Teach Your Child to Read goes straight into the phonics and skips the step of learning what a letter is called.  My kid could already identify all her letters and knew most of her phonics, but she’s enjoying diving right into the decoding process by seeing an “m” and knowing to say “Mmmmm.” We’re only on Lesson 9 and she can already read words like “mat” and “sat,” “am” and “Me” just by sounding them out.  These beginning lessons do not teach sight words but sounding out and decoding a word even if it means you don’t understand the word right away.  I like this because it allows a child to read outside their vocabulary and have the tools to learn new words.

We do the rhyming and say it fast/ say it slow exercises while outside playing bubbles:

bubbles

Here, she’s not just practicing the “sssss” sound (and writing it, look at the chalkboard behind her), she’s also blowing some stellar bubbles while sporting a Seed Savers t-shirt, compliments of S. Smith, author of the series.  Kiddo adores Sandy and the shirt she gave her.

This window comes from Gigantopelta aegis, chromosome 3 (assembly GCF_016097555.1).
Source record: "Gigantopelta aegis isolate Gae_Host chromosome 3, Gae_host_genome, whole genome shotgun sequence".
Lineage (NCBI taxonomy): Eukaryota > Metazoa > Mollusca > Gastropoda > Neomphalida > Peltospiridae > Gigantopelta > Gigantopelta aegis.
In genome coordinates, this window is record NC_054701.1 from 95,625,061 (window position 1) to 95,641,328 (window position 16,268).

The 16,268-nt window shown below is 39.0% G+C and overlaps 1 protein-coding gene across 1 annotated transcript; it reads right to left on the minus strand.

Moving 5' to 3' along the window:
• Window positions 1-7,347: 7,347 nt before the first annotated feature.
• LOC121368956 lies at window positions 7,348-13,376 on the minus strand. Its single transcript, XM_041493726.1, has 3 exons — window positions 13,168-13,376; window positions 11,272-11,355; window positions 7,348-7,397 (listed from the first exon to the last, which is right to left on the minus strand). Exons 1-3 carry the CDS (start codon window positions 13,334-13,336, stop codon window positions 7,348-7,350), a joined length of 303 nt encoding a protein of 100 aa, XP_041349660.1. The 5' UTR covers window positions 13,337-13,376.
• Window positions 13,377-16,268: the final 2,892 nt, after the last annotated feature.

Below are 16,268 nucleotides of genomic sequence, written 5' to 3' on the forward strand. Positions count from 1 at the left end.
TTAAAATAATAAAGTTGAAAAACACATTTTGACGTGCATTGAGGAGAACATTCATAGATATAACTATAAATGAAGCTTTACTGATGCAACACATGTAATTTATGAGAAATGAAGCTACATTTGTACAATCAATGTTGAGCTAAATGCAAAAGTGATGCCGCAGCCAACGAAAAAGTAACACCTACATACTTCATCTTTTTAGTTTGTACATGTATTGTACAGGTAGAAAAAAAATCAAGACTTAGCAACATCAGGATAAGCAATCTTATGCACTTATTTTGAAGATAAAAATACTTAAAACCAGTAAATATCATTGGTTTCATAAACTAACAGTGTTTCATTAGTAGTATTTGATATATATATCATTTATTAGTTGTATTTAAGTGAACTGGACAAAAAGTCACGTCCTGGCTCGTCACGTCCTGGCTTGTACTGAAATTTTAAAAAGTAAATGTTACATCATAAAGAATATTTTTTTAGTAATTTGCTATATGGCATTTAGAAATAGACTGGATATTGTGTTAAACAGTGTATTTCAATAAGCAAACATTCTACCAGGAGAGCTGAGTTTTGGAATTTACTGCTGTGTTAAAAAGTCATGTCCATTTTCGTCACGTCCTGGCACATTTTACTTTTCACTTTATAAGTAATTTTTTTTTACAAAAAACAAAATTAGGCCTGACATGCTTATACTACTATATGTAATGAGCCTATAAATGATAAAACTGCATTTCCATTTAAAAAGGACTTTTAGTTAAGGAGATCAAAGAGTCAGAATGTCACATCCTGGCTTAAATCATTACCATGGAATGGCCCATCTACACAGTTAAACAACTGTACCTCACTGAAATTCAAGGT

Beads and Dexterity

No preschool program is complete without crafts!

While moving I rediscovered some craft supplies from my own childhood.  I thought about donating these as well, but kiddo begged to do a bead project and I determined that these were worth saving.  The star was her first try, it took about an hour to complete; so if your preschooler doesn’t quite have the patience and attention span, be prepared to split a project like this into two sessions.

beadsCheck out Klemm University for more frequent updates. We are an online homeschool group based in Texas and would love for other homeschool moms, teachers, and general citizens to pipe in with ideas for keeping our educational journey more exciting, diverse, and thorough.  Come join the conversations!

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Weekly Low Down on Kids Books – Math Adventures

January 12, 2013 at 4:10 am (Reviews) (, , , , , , , , , , , , , , )

sircumference1Title: Sir Cumference and the First Round Table

Author: Cindy Neuschwander

Illustrator: Wayne Geehan